War of the Rebellion: Serial 062 Page 0589 Chapter XLVI. CORRESPONDENCE, ETC.-UNION.

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always wanted Captain McElroy. General, you will excuse this, for I am able to sit up but little, but I am a little better, and think I will be well in a few days. I wish you to talk to Colonel Joslyn all about these things.

Very respectfully, your obedient servant,


Captain, Commanding.


Warrensburg, Mo., March 13, 1864.

Major O. D. GREENE,

Assistant Adjutant-General, Saint Louis, Mo.:

MAJOR: I have the honor to transmit, for the information of the major-general, commanding, General Orders, No. 12,* from these headquarters, requiring the citizens to organize companies for local police duty. The few guerrillas and bandits in the country are in parties of from 2 to 15; though active scouts on foot in the brush and mounted in the more open country have killed several of them in the past twenty days, and will eventually clear the country of them, yet it fails to inspire confidence and self-reliance in the people, and it is deemed best to form these organizations immediately. The enrollment of the Enrolled Missouri Militia would be sufficient in the populous districts if it was or could be completed soon enough to meet the present emergency, but this would fail to afford the necessary protection in the more sparsely settled districts, as the majority of able-bodied citizens who are liable to military duty have entered one of the armies, while the exempts, with those who would pay, not fight, would leave few or none for military service. These reasons will explain why I have thought it was necessary to make a general organization of the citizens of the district before the militia enrollment was completed. There is this objection to a volunteer organization: The people fear the vengeance of the bushwhackers, and say they would be exposed to being made victims if they join in an attempt to drive them out, and in many localities no combined action could be had, unless it is compelled by military orders. So far as I can learn the order meets with general approval with the people, and in some cases similar organizations have been concurred in by the general commanding.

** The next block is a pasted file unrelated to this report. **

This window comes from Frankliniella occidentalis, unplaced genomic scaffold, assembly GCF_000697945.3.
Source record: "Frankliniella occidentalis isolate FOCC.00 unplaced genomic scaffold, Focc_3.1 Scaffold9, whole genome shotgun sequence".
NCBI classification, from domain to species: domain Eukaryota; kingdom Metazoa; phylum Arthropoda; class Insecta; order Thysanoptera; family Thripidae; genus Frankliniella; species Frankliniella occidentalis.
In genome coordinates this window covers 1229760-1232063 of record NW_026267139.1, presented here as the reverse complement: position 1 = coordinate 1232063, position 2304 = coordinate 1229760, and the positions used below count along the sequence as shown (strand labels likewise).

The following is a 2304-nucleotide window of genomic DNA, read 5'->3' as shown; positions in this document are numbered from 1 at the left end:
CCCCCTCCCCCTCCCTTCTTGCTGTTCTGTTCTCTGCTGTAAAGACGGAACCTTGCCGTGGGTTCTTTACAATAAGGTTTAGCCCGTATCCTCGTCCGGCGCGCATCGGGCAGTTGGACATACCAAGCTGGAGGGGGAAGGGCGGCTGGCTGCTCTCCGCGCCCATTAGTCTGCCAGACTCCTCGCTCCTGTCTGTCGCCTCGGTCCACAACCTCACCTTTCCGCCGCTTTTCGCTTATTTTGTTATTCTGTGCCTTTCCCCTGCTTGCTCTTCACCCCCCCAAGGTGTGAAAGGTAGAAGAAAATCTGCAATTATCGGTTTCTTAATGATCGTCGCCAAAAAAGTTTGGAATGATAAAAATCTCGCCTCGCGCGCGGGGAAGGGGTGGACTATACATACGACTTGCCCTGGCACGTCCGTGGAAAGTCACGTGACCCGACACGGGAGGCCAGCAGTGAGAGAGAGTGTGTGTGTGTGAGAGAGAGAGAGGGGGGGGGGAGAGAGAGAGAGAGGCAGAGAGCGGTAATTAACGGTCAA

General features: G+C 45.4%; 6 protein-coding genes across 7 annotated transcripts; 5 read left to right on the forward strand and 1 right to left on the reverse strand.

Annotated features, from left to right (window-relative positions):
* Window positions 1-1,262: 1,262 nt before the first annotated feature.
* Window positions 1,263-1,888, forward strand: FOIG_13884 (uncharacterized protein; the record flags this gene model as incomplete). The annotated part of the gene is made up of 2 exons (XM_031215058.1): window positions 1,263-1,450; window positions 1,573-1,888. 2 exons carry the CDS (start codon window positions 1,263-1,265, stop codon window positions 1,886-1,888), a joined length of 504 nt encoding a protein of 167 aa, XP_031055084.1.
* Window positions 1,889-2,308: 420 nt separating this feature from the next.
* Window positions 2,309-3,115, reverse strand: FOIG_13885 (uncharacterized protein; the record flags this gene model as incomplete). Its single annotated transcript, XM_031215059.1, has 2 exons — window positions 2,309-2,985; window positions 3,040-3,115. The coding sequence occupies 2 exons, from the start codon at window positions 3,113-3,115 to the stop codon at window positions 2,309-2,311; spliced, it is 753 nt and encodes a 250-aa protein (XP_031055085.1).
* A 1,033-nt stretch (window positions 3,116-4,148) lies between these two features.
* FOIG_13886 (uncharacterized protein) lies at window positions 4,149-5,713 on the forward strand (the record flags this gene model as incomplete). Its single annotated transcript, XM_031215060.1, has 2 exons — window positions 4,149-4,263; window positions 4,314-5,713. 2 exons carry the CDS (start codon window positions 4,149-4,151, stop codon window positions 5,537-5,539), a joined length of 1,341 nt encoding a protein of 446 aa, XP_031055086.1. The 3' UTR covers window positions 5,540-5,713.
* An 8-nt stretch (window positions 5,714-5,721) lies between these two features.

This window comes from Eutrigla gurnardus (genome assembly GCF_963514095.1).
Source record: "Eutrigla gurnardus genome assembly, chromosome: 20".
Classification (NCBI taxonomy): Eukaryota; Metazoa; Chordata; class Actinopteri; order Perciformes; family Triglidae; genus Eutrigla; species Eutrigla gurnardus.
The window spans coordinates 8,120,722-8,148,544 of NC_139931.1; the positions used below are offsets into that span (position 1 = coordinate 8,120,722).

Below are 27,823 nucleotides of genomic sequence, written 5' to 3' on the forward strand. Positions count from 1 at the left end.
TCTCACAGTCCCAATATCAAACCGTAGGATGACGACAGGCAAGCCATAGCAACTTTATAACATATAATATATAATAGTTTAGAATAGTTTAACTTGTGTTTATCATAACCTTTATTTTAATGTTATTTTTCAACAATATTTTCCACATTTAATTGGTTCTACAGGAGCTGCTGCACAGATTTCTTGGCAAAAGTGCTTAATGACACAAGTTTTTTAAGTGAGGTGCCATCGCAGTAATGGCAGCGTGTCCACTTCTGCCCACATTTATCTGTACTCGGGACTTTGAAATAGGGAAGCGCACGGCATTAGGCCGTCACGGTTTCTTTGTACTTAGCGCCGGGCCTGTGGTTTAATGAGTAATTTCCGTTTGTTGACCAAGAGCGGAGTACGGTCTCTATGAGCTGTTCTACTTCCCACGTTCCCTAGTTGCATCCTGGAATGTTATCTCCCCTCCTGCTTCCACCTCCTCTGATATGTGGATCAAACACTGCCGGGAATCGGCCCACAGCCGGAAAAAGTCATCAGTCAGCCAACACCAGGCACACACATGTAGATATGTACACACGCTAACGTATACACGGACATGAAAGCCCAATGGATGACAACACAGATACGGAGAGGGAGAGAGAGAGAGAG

I am, very truly, your obedient servant,


Brigadier-General of Volunteers, Commanding.


Springfield, Mo., March 13, 1864.


Commanding Co. L. 8th Mo. State Mil. Cav., near Forsyth, Mo.:

Captain Owen, assistant quartermaster, has constructed a ferry-boat at the mouth of Roaring River, which he will float down to Forsyth. A party of 20 soldiers will start down with the boat on the morning of the 17th instant, taking their arms upon the boat with


* See p.568.